36.4  Prevention of louse-borne relapsing fever and typhus

Let us now focus on the common prevention aspects of relapsing fever and typhus. As we said earlier, these diseases are associated with overcrowding and insanitary conditions – in other words, they are associated with poverty. They are best prevented by addressing the underlying socioeconomic circumstances that promote louse infestation: overcrowding, poverty, homelessness and population displacement. However, you should also educate people in your community to take the following preventive actions:

  • Maintain good hygienic practices, such as washing the body, clothes and bedding regularly, and drying clothes and bedding in direct sunlight, which damages the lice and their eggs to some extent
  • Change clothes and bedding at frequent intervals to reduce the number of body lice
  • Treat louse-infested clothes and bedding with chemicals to kill the lice and their eggs (this is called delousing). In infested situations like those in refugee camps, clothes and bedding should be deloused by trained personnel with appropriate insecticides, such as 0.5% permethrin dust or DDT. You are not expected to apply these chemicals. Treating clothing with liquid permethrin can provide long-term protection against louse infestation.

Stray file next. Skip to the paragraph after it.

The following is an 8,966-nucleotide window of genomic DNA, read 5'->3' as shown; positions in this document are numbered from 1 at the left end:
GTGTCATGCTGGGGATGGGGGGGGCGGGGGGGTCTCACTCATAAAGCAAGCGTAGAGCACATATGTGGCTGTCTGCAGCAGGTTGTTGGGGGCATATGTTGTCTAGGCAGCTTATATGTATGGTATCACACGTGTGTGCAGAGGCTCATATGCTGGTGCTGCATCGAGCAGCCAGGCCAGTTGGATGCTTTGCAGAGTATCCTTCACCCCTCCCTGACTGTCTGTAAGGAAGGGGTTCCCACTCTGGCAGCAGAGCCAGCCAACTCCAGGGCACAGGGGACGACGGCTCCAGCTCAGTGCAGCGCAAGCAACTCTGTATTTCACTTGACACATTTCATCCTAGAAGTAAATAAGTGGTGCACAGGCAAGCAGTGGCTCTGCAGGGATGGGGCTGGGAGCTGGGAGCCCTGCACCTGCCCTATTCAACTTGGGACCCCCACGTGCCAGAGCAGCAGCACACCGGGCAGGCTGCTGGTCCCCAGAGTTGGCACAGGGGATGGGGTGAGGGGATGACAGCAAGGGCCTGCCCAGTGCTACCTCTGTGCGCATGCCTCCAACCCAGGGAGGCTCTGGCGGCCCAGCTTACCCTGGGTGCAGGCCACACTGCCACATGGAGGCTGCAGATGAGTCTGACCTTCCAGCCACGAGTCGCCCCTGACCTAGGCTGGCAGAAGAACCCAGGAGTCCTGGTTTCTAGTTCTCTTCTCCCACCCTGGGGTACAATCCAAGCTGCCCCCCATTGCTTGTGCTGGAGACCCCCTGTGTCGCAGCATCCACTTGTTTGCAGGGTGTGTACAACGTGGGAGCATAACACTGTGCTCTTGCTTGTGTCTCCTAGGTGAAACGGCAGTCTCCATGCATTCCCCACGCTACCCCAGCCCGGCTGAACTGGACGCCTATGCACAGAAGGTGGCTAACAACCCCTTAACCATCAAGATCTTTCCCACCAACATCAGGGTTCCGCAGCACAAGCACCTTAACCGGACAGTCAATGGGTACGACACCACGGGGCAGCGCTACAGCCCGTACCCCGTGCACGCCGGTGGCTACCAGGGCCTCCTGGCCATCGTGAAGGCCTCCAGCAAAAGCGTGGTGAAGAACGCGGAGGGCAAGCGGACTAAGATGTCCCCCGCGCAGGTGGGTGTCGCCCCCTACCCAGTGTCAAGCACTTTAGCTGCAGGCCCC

Note that close contact with patients should be avoided and delousing of the patient’s clothes and bedding should be done immediately, to prevent transmission of infected body lice from the patient to healthy people – including the health workers who are caring for them.

If there is an outbreak of relapsing fever or typhus, the spread of infection can be controlled by active case finding and effective treatment of infected persons and their close contacts with the correct antibiotics. These drugs have to be prescribed and monitored by doctors – you are not expected to give any drugs to patients with RF or typhus. Early treatment controls the spread of infection by reducing the reservoir of bacteria in the local population.

In the next study session, we complete the discussion of vector-borne diseases by describing four that are of significant public health importance in Ethiopia.

36.3.3  Actions if you suspect louse-borne typhus

Summary of Study Session 36